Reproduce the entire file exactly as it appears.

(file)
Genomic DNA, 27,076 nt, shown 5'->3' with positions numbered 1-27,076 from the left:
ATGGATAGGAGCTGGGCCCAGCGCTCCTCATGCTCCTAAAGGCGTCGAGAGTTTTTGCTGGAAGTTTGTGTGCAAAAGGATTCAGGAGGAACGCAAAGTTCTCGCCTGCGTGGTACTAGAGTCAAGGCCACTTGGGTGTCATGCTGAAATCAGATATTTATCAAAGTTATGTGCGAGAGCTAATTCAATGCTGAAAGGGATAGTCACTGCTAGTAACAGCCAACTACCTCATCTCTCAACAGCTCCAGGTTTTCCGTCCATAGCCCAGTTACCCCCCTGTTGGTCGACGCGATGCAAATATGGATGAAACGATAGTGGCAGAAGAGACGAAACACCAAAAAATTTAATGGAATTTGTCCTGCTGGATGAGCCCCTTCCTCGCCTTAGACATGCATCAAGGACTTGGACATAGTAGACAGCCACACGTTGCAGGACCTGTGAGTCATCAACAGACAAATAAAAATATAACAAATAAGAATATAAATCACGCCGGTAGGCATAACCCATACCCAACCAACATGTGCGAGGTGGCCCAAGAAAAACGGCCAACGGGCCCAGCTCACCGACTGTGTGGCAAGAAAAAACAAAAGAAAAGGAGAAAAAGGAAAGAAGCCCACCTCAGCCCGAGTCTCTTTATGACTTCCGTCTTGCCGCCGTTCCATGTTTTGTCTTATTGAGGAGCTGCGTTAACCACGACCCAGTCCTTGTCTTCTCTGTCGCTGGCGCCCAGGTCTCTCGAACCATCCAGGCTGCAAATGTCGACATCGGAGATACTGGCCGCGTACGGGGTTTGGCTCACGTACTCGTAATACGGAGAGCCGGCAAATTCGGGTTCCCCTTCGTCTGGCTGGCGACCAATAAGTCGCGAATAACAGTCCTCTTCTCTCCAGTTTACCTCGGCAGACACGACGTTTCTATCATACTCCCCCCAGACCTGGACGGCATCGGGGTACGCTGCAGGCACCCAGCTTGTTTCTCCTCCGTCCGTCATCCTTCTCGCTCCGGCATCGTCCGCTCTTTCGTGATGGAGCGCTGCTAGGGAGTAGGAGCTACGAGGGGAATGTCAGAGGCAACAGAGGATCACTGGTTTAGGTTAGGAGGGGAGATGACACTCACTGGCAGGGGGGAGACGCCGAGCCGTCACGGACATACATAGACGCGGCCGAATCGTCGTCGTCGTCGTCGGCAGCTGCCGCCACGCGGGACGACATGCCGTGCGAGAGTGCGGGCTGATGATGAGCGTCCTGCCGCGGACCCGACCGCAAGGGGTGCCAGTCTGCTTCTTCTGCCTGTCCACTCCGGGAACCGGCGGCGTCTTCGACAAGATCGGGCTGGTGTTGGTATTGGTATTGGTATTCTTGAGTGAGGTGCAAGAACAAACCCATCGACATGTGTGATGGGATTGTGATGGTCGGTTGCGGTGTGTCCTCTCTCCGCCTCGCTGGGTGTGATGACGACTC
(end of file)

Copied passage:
Genomic DNA, 27,076 nt, shown 5'->3' with positions numbered 1-27,076 from the left:
ATGGATAGGAGCTGGGCCCAGCGCTCCTCATGCTCCTAAAGGCGTCGAGAGTTTTTGCTGGAAGTTTGTGTGCAAAAGGATTCAGGAGGAACGCAAAGTTCTCGCCTGCGTGGTACTAGAGTCAAGGCCACTTGGGTGTCATGCTGAAATCAGATATTTATCAAAGTTATGTGCGAGAGCTAATTCAATGCTGAAAGGGATAGTCACTGCTAGTAACAGCCAACTACCTCATCTCTCAACAGCTCCAGGTTTTCCGTCCATAGCCCAGTTACCCCCCTGTTGGTCGACGCGATGCAAATATGGATGAAACGATAGTGGCAGAAGAGACGAAACACCAAAAAATTTAATGGAATTTGTCCTGCTGGATGAGCCCCTTCCTCGCCTTAGACATGCATCAAGGACTTGGACATAGTAGACAGCCACACGTTGCAGGACCTGTGAGTCATCAACAGACAAATAAAAATATAACAAATAAGAATATAAATCACGCCGGTAGGCATAACCCATACCCAACCAACATGTGCGAGGTGGCCCAAGAAAAACGGCCAACGGGCCCAGCTCACCGACTGTGTGGCAAGAAAAAACAAAAGAAAAGGAGAAAAAGGAAAGAAGCCCACCTCAGCCCGAGTCTCTTTATGACTTCCGTCTTGCCGCCGTTCCATGTTTTGTCTTATTGAGGAGCTGCGTTAACCACGACCCAGTCCTTGTCTTCTCTGTCGCTGGCGCCCAGGTCTCTCGAACCATCCAGGCTGCAAATGTCGACATCGGAGATACTGGCCGCGTACGGGGTTTGGCTCACGTACTCGTAATACGGAGAGCCGGCAAATTCGGGTTCCCCTTCGTCTGGCTGGCGACCAATAAGTCGCGAATAACAGTCCTCTTCTCTCCAGTTTACCTCGGCAGACACGACGTTTCTATCATACTCCCCCCAGACCTGGACGGCATCGGGGTACGCTGCAGGCACCCAGCTTGTTTCTCCTCCGTCCGTCATCCTTCTCGCTCCGGCATCGTCCGCTCTTTCGTGATGGAGCGCTGCTAGGGAGTAGGAGCTACGAGGGGAATGTCAGAGGCAACAGAGGATCACTGGTTTAGGTTAGGAGGGGAGATGACACTCACTGGCAGGGGGGAGACGCCGAGCCGTCACGGACATACATAGACGCGGCCGAATCGTCGTCGTCGTCGTCGGCAGCTGCCGCCACGCGGGACGACATGCCGTGCGAGAGTGCGGGCTGATGATGAGCGTCCTGCCGCGGACCCGACCGCAAGGGGTGCCAGTCTGCTTCTTCTGCCTGTCCACTCCGGGAACCGGCGGCGTCTTCGACAAGATCGGGCTGGTGTTGGTATTGGTATTGGTATTCTTGAGTGAGGTGCAAGAACAAACCCATCGACATGTGTGATGGGATTGTGATGGTCGGTTGCGGTGTGTCCTCTCTCCGCCTCGCTGGGTGTGATGACGACTC